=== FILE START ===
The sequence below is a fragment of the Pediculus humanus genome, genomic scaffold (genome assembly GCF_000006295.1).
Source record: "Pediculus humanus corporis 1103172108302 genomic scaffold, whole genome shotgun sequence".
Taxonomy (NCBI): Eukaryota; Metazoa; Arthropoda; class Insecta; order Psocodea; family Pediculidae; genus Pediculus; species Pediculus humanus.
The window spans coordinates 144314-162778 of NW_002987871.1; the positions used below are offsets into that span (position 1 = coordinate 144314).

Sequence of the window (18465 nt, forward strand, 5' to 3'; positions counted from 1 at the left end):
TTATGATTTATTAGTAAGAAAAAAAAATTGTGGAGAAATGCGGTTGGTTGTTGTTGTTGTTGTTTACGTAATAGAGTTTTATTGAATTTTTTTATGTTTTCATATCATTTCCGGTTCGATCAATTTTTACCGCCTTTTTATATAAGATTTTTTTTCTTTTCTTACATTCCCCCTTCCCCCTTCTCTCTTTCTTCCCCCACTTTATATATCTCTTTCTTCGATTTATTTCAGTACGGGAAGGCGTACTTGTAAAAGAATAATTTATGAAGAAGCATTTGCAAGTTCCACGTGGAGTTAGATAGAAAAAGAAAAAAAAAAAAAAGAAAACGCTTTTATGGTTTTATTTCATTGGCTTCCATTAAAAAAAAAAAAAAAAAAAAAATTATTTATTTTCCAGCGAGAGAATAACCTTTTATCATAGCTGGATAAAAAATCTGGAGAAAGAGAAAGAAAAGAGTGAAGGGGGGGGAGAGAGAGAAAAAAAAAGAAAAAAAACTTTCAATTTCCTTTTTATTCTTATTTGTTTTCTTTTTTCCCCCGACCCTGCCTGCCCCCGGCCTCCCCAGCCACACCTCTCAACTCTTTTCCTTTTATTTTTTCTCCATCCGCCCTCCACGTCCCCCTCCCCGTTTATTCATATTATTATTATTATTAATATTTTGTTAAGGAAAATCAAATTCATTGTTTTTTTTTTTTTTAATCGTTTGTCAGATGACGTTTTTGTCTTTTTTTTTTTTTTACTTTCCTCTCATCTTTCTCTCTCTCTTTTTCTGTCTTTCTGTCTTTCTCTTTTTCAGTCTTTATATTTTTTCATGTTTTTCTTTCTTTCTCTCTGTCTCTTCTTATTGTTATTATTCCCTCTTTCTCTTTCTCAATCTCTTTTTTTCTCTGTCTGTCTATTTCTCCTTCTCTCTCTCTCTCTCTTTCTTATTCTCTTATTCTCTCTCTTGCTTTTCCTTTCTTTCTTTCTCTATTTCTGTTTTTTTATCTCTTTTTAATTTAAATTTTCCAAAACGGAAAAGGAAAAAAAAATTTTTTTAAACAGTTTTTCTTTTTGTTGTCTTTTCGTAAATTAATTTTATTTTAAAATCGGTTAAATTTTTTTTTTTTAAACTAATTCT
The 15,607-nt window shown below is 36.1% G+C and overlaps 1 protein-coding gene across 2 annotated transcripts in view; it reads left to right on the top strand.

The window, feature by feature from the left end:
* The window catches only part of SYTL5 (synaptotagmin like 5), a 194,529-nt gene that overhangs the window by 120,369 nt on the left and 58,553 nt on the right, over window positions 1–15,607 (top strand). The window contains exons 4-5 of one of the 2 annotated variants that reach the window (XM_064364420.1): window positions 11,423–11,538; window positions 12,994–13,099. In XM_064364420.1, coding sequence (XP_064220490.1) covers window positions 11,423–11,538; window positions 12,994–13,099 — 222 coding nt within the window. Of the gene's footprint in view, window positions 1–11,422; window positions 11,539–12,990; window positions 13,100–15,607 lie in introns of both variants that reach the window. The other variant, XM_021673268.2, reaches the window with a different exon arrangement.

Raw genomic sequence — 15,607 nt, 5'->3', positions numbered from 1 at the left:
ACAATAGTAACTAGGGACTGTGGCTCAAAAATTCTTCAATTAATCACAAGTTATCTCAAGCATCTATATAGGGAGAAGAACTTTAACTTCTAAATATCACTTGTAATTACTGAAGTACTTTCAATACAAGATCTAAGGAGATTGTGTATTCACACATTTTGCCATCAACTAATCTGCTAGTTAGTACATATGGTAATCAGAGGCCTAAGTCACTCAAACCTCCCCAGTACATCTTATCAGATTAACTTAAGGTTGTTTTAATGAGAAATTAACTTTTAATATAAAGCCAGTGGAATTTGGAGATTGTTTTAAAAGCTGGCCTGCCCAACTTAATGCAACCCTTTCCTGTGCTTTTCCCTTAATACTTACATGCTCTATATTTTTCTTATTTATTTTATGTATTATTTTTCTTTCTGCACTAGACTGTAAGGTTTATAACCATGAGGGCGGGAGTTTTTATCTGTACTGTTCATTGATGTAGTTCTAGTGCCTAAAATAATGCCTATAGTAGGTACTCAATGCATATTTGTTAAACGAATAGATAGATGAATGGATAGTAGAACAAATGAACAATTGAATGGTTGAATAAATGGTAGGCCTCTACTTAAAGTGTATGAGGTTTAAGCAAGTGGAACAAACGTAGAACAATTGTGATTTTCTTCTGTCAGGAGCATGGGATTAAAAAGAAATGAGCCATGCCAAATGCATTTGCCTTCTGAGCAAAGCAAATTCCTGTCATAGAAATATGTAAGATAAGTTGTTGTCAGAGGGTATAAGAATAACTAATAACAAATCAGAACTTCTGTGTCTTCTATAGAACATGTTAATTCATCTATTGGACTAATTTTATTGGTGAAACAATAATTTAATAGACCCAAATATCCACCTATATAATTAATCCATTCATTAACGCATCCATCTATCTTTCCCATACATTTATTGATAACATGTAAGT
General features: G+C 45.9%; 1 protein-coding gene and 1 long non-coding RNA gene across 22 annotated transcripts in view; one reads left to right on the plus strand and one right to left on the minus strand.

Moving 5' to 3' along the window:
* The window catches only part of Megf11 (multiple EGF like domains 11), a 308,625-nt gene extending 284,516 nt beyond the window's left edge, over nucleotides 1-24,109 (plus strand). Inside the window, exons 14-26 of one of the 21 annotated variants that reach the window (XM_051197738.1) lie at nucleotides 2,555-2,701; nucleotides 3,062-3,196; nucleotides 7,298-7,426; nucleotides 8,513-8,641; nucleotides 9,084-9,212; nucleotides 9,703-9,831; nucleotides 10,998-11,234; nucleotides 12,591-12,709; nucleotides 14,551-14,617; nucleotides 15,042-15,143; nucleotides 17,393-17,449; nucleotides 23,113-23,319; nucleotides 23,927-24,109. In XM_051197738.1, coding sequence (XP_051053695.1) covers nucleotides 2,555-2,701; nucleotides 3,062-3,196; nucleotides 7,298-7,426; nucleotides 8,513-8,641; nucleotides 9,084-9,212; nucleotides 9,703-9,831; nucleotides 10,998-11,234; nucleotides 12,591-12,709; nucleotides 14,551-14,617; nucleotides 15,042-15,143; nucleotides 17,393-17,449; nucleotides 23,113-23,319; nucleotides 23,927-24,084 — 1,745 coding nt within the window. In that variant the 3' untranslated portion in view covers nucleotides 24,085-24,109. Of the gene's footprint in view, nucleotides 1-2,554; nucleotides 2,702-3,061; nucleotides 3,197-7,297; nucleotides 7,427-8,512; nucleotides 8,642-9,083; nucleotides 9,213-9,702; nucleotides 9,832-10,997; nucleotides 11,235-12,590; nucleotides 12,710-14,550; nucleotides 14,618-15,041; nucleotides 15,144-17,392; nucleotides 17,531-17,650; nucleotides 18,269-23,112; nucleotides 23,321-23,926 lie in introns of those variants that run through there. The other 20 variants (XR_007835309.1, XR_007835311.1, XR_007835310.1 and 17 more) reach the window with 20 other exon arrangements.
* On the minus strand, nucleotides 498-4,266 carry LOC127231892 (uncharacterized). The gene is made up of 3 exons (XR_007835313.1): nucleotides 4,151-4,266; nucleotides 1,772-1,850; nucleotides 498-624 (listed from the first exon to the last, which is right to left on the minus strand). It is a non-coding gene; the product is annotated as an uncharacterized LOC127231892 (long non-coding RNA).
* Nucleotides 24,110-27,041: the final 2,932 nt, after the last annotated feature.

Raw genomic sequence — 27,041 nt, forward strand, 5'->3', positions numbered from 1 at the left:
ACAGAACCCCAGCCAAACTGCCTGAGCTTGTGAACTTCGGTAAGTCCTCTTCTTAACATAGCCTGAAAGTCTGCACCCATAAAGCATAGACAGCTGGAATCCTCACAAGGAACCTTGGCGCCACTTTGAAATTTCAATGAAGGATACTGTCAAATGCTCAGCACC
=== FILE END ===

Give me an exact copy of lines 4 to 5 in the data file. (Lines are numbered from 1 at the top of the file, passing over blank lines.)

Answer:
The window spans coordinates 144314-162778 of NW_002987871.1; the positions used below are offsets into that span (position 1 = coordinate 144314).

Sequence of the window (18465 nt, forward strand, 5' to 3'; positions counted from 1 at the left end):